Few tiny tots and teenagers across the world have ever been found averse to toys. Every child likes to play with toys. Children of Bangladesh are no exception. The common toys of the country date back to the pre-Christ era, and the times even earlier. Those comprised mainly clay dolls, wooden carriages or different kinds of flute. Given the drab look of the traditional Bangladesh toys, even in the late 20th century, the news of the country's new-generation toys attracting overseas children in 2022 appears startling. Automated and semi-automated toys have been widely available at upscale markets since the 1950s. But those used to be imported from the UK. Toys made in some other developed countries have also been available in Bangladesh. However, the locally made battery-run toy cars, tanks, helicopters etc began luring the teenage boys in the later days. Those accompanied laughing and dancing dolls.
The fact that the sophisticated versions of toys made in this South Asian country might one day muster the skill and technology to win over the European and American children was once a pipedream. But this disbelief has long been consigned to the past. The days of dull-looking and funnily antiquated toys are over. Who could ever fancy that the Bangladesh-made remote controlled cars, aircraft or robots would in the early 21st century occupy a dominant place in the overseas markets of the developed countries? These countries themselves have long excelled in manufacturing marvellous toys in different phases of the modern times. Their toys continued to enjoy a steady demand among children throughout the world. These countries include Netherlands, Spain, Germany, the UK, Russia, and many other toy-making European nations, Japan, Australia and the US. Of late, Indian toys have sparked demand among the middle-income nations.
The entrance of Bangladesh into the international toy market as an exporter with great prospects is no unusual phenomenon. Nor is the potential exporters' impressive performance in the sector. After the start of its export activities, the initial consignments were welcomed with a kind of warmth that catapulted its world position into a comfortable trajectory. As has been forecast in June this year, the country's toy exports are expected to hover around $466.31 million by 2030. But it is hinged on the continuation of the present growth spree. As has been observed by the Federation of Bangladesh Chambers of Commerce and Industries (FBCCI), "Bangladesh might become the world's 28th largest exporter of plastic toys if the current growth rate continues."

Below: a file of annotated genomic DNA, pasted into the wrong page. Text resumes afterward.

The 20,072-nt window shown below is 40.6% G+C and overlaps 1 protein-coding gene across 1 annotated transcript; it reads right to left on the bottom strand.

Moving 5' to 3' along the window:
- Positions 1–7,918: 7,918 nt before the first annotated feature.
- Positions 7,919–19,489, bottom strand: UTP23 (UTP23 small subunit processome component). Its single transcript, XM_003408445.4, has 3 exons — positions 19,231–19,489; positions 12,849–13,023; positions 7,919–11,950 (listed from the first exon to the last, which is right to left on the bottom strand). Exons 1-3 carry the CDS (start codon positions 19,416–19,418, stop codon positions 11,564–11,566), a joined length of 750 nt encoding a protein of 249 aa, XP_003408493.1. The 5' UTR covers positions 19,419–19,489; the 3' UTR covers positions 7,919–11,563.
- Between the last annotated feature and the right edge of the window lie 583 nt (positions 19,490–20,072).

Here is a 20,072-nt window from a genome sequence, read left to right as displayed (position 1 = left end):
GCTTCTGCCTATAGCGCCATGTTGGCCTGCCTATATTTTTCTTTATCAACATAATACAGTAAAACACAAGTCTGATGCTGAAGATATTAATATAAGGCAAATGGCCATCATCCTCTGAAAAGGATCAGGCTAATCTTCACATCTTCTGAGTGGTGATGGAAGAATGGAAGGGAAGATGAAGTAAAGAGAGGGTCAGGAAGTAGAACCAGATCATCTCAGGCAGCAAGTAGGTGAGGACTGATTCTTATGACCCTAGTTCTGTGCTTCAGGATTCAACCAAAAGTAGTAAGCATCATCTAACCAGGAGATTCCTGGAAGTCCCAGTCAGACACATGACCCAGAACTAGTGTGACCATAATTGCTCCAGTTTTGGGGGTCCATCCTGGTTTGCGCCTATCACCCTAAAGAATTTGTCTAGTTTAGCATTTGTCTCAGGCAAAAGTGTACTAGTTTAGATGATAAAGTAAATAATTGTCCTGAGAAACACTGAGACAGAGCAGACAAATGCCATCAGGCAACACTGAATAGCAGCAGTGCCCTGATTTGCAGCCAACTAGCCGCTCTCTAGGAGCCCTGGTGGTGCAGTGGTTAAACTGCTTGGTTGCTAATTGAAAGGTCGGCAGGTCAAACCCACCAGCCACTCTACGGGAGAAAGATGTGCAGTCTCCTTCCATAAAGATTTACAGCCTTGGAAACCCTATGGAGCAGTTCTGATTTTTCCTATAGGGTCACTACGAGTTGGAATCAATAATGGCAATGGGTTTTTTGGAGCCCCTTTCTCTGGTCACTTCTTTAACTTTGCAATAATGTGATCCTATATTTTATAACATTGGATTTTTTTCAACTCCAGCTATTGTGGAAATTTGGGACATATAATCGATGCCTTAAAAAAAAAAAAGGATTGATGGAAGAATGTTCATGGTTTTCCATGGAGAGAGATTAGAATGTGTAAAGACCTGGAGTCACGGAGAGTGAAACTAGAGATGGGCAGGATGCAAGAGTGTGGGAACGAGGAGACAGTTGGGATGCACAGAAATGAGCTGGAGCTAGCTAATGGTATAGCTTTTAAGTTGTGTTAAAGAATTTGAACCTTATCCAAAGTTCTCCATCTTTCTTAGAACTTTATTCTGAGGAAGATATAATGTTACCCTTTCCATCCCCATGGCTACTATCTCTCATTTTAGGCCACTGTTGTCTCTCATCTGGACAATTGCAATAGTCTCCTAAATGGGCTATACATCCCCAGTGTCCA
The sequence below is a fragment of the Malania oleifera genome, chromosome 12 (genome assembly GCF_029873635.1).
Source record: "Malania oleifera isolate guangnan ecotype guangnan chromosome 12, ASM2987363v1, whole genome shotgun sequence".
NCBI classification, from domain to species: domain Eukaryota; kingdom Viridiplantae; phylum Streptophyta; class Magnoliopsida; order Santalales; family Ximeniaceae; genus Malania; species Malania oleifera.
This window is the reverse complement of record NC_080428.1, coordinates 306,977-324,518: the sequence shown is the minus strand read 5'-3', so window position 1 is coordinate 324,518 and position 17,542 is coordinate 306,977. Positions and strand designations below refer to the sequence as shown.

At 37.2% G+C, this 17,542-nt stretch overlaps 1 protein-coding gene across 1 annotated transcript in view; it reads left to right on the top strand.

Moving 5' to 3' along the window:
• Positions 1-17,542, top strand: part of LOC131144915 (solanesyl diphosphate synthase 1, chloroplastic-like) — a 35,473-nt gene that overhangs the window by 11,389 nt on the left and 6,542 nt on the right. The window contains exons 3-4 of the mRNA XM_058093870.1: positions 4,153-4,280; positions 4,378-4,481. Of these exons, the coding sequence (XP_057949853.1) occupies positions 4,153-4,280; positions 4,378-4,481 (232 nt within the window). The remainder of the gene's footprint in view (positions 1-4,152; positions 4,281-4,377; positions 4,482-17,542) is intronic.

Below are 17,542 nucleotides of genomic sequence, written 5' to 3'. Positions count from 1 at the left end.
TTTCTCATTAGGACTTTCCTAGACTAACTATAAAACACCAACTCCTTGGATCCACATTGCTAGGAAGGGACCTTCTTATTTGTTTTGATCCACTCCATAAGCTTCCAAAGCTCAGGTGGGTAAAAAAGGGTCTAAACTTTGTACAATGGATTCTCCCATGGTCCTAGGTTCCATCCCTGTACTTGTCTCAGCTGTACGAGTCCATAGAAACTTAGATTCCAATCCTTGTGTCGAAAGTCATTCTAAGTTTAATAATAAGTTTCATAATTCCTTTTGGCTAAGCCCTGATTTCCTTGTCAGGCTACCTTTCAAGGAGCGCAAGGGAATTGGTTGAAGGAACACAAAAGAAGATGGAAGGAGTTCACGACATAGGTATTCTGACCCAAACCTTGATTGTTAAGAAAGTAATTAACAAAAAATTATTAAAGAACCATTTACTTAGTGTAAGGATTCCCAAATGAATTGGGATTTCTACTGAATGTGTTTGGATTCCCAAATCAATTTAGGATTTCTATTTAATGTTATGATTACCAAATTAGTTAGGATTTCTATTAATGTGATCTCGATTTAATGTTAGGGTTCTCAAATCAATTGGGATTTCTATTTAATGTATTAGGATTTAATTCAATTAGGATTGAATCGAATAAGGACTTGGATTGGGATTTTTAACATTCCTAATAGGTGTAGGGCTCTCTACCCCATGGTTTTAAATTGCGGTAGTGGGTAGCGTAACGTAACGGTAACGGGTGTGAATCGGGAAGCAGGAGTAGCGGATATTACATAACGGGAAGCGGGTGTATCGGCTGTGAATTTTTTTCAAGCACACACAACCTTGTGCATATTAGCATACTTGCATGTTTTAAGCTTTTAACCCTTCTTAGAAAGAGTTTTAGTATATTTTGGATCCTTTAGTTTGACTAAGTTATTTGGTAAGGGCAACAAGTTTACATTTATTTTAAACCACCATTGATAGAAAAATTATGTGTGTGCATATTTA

Toy manufacturing and marketing necessitates meeting a lot of basic prerequisites. In fact, almost all the countries make toys to cater to the needs of their child population. These toys are mostly made in an informal sector, comprising makeshift factories in the slum areas. People having little understanding of child psychology, and the imperative of keeping them free of physical harm while at play normally run these mostly unapproved toy industries. Starting from the 20th century and all the way up to the early part of the 21st century, children's safety has been attached special emphasis while making toys. Unlike the plastic-made handy toys for toddlers, manufactured with special care for keeping them free of technical intricacies, the toys meant for older kids are not that simple. In order to make them tempting to the electronics-savvy boys and girls, the manufacturers attach many built-in devices to the toys.
The toy importing countries, thus, keep a special watch on the products. They inspect minutely if there are risks of hazards in any of the imported toys. Keeping children out of harm's way while they play with toys is a special concern for them. In its goal of the toy market expansion, Bangladesh ought to lay emphasis on this aspect too.